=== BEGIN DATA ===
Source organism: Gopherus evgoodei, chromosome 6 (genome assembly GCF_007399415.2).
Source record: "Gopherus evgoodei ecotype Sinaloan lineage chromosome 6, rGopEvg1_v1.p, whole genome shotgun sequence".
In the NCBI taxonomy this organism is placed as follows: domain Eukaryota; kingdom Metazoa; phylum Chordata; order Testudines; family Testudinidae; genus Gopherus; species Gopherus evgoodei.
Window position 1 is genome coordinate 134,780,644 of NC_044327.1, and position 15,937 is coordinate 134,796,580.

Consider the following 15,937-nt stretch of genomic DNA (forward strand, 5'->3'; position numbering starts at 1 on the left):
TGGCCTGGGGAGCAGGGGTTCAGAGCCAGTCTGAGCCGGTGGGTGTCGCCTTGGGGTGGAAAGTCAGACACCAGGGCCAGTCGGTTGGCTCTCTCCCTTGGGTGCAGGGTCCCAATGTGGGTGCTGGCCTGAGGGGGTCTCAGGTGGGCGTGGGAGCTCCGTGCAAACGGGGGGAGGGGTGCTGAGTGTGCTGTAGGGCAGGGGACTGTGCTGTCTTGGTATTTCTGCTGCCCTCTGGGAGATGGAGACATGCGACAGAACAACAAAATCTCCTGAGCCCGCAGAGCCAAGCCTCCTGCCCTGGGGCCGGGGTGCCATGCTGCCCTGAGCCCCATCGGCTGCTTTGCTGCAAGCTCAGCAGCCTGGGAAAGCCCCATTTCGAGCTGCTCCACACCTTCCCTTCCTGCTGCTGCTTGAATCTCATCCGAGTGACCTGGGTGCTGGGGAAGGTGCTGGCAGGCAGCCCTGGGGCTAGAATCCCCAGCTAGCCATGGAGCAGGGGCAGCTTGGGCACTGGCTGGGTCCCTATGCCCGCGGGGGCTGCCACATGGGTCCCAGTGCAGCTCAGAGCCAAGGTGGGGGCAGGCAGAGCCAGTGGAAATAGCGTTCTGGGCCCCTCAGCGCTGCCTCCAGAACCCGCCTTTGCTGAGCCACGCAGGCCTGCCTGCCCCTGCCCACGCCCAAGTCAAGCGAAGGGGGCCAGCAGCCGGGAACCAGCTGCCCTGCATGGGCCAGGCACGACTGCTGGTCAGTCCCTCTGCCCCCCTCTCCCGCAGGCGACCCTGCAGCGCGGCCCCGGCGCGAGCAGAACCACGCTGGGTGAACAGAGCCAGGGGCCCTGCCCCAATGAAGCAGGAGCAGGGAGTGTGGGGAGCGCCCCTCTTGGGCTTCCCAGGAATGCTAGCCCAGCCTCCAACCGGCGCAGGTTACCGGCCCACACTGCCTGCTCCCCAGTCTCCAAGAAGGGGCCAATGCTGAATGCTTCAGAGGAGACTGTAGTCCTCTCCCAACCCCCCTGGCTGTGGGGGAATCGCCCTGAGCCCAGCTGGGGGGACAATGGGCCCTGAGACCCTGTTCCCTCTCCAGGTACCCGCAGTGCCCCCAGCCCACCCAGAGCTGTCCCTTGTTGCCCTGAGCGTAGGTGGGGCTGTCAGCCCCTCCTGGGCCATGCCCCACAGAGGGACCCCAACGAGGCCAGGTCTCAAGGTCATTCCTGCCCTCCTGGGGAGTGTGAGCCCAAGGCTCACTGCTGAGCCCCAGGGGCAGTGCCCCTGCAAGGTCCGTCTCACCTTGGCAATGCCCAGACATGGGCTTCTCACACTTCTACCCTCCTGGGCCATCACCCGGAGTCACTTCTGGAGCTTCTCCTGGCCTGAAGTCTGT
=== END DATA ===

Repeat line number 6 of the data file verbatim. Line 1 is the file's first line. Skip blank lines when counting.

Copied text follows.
TGGCCTGGGGAGCAGGGGTTCAGAGCCAGTCTGAGCCGGTGGGTGTCGCCTTGGGGTGGAAAGTCAGACACCAGGGCCAGTCGGTTGGCTCTCTCCCTTGGGTGCAGGGTCCCAATGTGGGTGCTGGCCTGAGGGGGTCTCAGGTGGGCGTGGGAGCTCCGTGCAAACGGGGGGAGGGGTGCTGAGTGTGCTGTAGGGCAGGGGACTGTGCTGTCTTGGTATTTCTGCTGCCCTCTGGGAGATGGAGACATGCGACAGAACAACAAAATCTCCTGAGCCCGCAGAGCCAAGCCTCCTGCCCTGGGGCCGGGGTGCCATGCTGCCCTGAGCCCCATCGGCTGCTTTGCTGCAAGCTCAGCAGCCTGGGAAAGCCCCATTTCGAGCTGCTCCACACCTTCCCTTCCTGCTGCTGCTTGAATCTCATCCGAGTGACCTGGGTGCTGGGGAAGGTGCTGGCAGGCAGCCCTGGGGCTAGAATCCCCAGCTAGCCATGGAGCAGGGGCAGCTTGGGCACTGGCTGGGTCCCTATGCCCGCGGGGGCTGCCACATGGGTCCCAGTGCAGCTCAGAGCCAAGGTGGGGGCAGGCAGAGCCAGTGGAAATAGCGTTCTGGGCCCCTCAGCGCTGCCTCCAGAACCCGCCTTTGCTGAGCCACGCAGGCCTGCCTGCCCCTGCCCACGCCCAAGTCAAGCGAAGGGGGCCAGCAGCCGGGAACCAGCTGCCCTGCATGGGCCAGGCACGACTGCTGGTCAGTCCCTCTGCCCCCCTCTCCCGCAGGCGACCCTGCAGCGCGGCCCCGGCGCGAGCAGAACCACGCTGGGTGAACAGAGCCAGGGGCCCTGCCCCAATGAAGCAGGAGCAGGGAGTGTGGGGAGCGCCCCTCTTGGGCTTCCCAGGAATGCTAGCCCAGCCTCCAACCGGCGCAGGTTACCGGCCCACACTGCCTGCTCCCCAGTCTCCAAGAAGGGGCCAATGCTGAATGCTTCAGAGGAGACTGTAGTCCTCTCCCAACCCCCCTGGCTGTGGGGGAATCGCCCTGAGCCCAGCTGGGGGGACAATGGGCCCTGAGACCCTGTTCCCTCTCCAGGTACCCGCAGTGCCCCCAGCCCACCCAGAGCTGTCCCTTGTTGCCCTGAGCGTAGGTGGGGCTGTCAGCCCCTCCTGGGCCATGCCCCACAGAGGGACCCCAACGAGGCCAGGTCTCAAGGTCATTCCTGCCCTCCTGGGGAGTGTGAGCCCAAGGCTCACTGCTGAGCCCCAGGGGCAGTGCCCCTGCAAGGTCCGTCTCACCTTGGCAATGCCCAGACATGGGCTTCTCACACTTCTACCCTCCTGGGCCATCACCCGGAGTCACTTCTGGAGCTTCTCCTGGCCTGAAGTCTGT